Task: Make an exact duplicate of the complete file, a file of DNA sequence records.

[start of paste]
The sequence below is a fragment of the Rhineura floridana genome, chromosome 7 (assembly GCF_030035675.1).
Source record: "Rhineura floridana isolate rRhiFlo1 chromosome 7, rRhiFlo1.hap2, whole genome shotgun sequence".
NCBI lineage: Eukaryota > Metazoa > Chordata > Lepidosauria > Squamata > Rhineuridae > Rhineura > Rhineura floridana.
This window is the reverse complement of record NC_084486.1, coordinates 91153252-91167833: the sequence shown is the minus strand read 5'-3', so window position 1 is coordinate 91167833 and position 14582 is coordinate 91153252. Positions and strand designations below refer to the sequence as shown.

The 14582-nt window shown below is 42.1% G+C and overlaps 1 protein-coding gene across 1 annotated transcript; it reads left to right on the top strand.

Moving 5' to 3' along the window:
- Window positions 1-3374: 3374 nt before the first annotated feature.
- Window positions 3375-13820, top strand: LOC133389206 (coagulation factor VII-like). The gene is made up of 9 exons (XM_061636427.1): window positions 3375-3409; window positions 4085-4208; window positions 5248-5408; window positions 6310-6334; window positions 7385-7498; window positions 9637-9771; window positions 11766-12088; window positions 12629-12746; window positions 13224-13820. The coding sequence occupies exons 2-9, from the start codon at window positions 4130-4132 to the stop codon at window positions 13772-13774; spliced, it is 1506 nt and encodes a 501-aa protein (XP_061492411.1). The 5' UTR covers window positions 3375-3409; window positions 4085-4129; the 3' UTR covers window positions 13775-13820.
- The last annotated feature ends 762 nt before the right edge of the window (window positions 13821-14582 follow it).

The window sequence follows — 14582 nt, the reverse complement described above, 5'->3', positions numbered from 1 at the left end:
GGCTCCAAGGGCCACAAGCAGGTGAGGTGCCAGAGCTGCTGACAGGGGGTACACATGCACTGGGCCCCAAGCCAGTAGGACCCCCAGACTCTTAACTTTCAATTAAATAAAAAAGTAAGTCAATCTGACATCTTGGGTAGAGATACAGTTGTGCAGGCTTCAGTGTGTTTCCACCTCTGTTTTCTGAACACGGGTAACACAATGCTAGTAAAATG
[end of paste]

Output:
The sequence below is a fragment of the Rhineura floridana genome, chromosome 7 (assembly GCF_030035675.1).
Source record: "Rhineura floridana isolate rRhiFlo1 chromosome 7, rRhiFlo1.hap2, whole genome shotgun sequence".
NCBI lineage: Eukaryota > Metazoa > Chordata > Lepidosauria > Squamata > Rhineuridae > Rhineura > Rhineura floridana.
This window is the reverse complement of record NC_084486.1, coordinates 91153252-91167833: the sequence shown is the minus strand read 5'-3', so window position 1 is coordinate 91167833 and position 14582 is coordinate 91153252. Positions and strand designations below refer to the sequence as shown.

The 14582-nt window shown below is 42.1% G+C and overlaps 1 protein-coding gene across 1 annotated transcript; it reads left to right on the top strand.

Moving 5' to 3' along the window:
- Window positions 1-3374: 3374 nt before the first annotated feature.
- Window positions 3375-13820, top strand: LOC133389206 (coagulation factor VII-like). The gene is made up of 9 exons (XM_061636427.1): window positions 3375-3409; window positions 4085-4208; window positions 5248-5408; window positions 6310-6334; window positions 7385-7498; window positions 9637-9771; window positions 11766-12088; window positions 12629-12746; window positions 13224-13820. The coding sequence occupies exons 2-9, from the start codon at window positions 4130-4132 to the stop codon at window positions 13772-13774; spliced, it is 1506 nt and encodes a 501-aa protein (XP_061492411.1). The 5' UTR covers window positions 3375-3409; window positions 4085-4129; the 3' UTR covers window positions 13775-13820.
- The last annotated feature ends 762 nt before the right edge of the window (window positions 13821-14582 follow it).

The window sequence follows — 14582 nt, the reverse complement described above, 5'->3', positions numbered from 1 at the left end:
GGCTCCAAGGGCCACAAGCAGGTGAGGTGCCAGAGCTGCTGACAGGGGGTACACATGCACTGGGCCCCAAGCCAGTAGGACCCCCAGACTCTTAACTTTCAATTAAATAAAAAAGTAAGTCAATCTGACATCTTGGGTAGAGATACAGTTGTGCAGGCTTCAGTGTGTTTCCACCTCTGTTTTCTGAACACGGGTAACACAATGCTAGTAAAATG